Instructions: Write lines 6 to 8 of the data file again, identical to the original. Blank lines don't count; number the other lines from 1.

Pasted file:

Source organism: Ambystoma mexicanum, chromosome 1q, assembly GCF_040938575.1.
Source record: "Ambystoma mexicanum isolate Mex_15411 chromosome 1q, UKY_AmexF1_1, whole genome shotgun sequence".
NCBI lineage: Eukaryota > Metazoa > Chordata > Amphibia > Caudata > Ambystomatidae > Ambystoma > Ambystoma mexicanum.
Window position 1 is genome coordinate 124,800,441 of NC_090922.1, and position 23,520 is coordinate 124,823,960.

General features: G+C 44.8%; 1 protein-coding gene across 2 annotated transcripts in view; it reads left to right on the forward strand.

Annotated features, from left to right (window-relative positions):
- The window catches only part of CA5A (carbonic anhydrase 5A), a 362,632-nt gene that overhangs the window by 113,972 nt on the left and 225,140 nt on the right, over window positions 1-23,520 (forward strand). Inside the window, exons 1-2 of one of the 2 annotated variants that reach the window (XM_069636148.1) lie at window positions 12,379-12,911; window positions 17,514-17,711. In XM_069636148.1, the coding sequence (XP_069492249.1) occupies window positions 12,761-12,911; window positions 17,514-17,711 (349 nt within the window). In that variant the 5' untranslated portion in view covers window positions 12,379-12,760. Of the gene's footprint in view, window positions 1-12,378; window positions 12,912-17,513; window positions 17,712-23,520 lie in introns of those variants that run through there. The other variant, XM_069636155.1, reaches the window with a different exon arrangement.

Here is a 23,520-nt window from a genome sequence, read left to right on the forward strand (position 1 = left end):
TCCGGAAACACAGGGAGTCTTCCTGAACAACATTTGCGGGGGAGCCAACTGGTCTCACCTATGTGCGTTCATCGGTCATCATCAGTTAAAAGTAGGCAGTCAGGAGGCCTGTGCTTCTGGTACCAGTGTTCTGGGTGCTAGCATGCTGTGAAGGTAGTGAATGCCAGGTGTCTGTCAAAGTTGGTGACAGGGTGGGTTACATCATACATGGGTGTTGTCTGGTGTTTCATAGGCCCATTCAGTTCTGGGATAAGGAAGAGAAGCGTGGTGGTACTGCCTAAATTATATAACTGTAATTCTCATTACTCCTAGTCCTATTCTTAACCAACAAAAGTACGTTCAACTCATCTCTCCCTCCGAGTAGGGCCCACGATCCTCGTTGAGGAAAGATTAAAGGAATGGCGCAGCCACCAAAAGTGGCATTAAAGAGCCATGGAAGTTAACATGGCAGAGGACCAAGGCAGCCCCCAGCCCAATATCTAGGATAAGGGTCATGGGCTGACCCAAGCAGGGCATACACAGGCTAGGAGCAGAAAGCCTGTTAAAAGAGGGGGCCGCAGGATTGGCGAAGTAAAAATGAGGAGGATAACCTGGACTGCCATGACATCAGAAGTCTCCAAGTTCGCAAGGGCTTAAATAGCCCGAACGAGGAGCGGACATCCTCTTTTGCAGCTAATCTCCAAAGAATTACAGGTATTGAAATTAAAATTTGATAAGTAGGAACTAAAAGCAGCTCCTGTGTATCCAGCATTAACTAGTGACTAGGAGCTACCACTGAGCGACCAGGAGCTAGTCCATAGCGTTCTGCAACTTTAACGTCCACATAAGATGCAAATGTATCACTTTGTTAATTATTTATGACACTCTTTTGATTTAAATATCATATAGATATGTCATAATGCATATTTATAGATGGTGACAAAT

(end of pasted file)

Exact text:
Annotated features, from left to right (window-relative positions):
- The window catches only part of CA5A (carbonic anhydrase 5A), a 362,632-nt gene that overhangs the window by 113,972 nt on the left and 225,140 nt on the right, over window positions 1-23,520 (forward strand). Inside the window, exons 1-2 of one of the 2 annotated variants that reach the window (XM_069636148.1) lie at window positions 12,379-12,911; window positions 17,514-17,711. In XM_069636148.1, the coding sequence (XP_069492249.1) occupies window positions 12,761-12,911; window positions 17,514-17,711 (349 nt within the window). In that variant the 5' untranslated portion in view covers window positions 12,379-12,760. Of the gene's footprint in view, window positions 1-12,378; window positions 12,912-17,513; window positions 17,712-23,520 lie in introns of those variants that run through there. The other variant, XM_069636155.1, reaches the window with a different exon arrangement.

Here is a 23,520-nt window from a genome sequence, read left to right on the forward strand (position 1 = left end):